The Scientist

» physiology and immunology

Most Recent

image: Body, Heal Thyself

Body, Heal Thyself

By | September 1, 2015

Reviving a decades-old hypothesis of autoimmunity

8 Comments

image: Dr. Hearing

Dr. Hearing

By | September 1, 2015

James Hudspeth talks brain processing and hearing in this video from Rockefeller University.

0 Comments

image: Huh?

Huh?

By | September 1, 2015

Hearing loss can occur for a variety of reasons, and sometimes more than one.

0 Comments

image: Burn Victims Produce Brown Fat

Burn Victims Produce Brown Fat

By | August 7, 2015

Following extreme trauma, patients’ adipose samples have revealed—for the first time in humans—that white fat can be converted into energy-burning brown fat.

1 Comment

image: Rethinking Lymphatic Development

Rethinking Lymphatic Development

By | August 1, 2015

Four studies identify alternative origins for cells of the developing lymphatic system, challenging the long-standing view that they all come from veins.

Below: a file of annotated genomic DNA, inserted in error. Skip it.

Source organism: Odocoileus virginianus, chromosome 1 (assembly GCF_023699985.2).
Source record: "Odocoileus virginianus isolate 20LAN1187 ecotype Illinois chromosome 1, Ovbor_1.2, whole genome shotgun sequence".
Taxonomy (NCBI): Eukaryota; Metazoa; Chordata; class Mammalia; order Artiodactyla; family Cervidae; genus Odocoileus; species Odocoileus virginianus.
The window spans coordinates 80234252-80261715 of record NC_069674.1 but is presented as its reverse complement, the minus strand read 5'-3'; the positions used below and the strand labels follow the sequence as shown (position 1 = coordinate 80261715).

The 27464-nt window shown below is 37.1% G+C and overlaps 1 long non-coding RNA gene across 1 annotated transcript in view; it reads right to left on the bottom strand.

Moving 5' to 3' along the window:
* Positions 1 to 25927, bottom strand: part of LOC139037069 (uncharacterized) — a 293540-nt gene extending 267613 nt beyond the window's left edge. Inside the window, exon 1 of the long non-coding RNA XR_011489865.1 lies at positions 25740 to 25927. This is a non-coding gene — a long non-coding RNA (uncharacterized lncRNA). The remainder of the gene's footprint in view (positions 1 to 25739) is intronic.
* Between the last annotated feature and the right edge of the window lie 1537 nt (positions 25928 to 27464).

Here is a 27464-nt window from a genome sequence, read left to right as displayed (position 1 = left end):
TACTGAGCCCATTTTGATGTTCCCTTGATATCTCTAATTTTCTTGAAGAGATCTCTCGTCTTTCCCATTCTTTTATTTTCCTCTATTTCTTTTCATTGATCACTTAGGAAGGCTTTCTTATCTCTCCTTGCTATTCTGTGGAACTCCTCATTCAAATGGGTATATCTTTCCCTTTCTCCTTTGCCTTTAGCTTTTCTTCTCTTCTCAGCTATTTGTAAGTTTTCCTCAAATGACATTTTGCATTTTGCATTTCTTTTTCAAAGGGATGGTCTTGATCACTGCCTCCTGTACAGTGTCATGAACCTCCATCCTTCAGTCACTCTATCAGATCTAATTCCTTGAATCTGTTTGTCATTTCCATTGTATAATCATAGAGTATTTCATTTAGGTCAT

1 Comment

image: The Human Touch

The Human Touch

By | August 1, 2015

Can mice with humanlike tissues better model drug effects in people?

0 Comments

image: The Spleen Collectors

The Spleen Collectors

By | August 1, 2015

Donated organs are helping researchers map out the immune system in humans.

0 Comments

image: Yun “Nancy” Huang: Eager for Epigenetics

Yun “Nancy” Huang: Eager for Epigenetics

By | August 1, 2015

Assistant Professor, Institute of Biosciences and Technology, Texas A&M Health Science Center, Houston. Age: 35

0 Comments

image: NK Cell Diversity and Viral Risk

NK Cell Diversity and Viral Risk

By | July 22, 2015

A small study links the diversity of a person’s natural killer cell repertoire to risk of HIV infection following exposure to the virus.

0 Comments

image: Bone Marrow Makes New Fat Cells

Bone Marrow Makes New Fat Cells

By | July 16, 2015

The origins of adipocytes have been hotly debated, but a human study supports the idea that the bone marrow takes part. 

0 Comments

Popular Now

  1. Major German Universities Cancel Elsevier Contracts
  2. Running on Empty
    Features Running on Empty

    Regularly taking breaks from eating—for hours or days—can trigger changes both expected, such as in metabolic dynamics and inflammation, and surprising, as in immune system function and cancer progression.

  3. Most of Human Genome Nonfunctional: Study
  4. Identifying Predatory Publishers
AAAS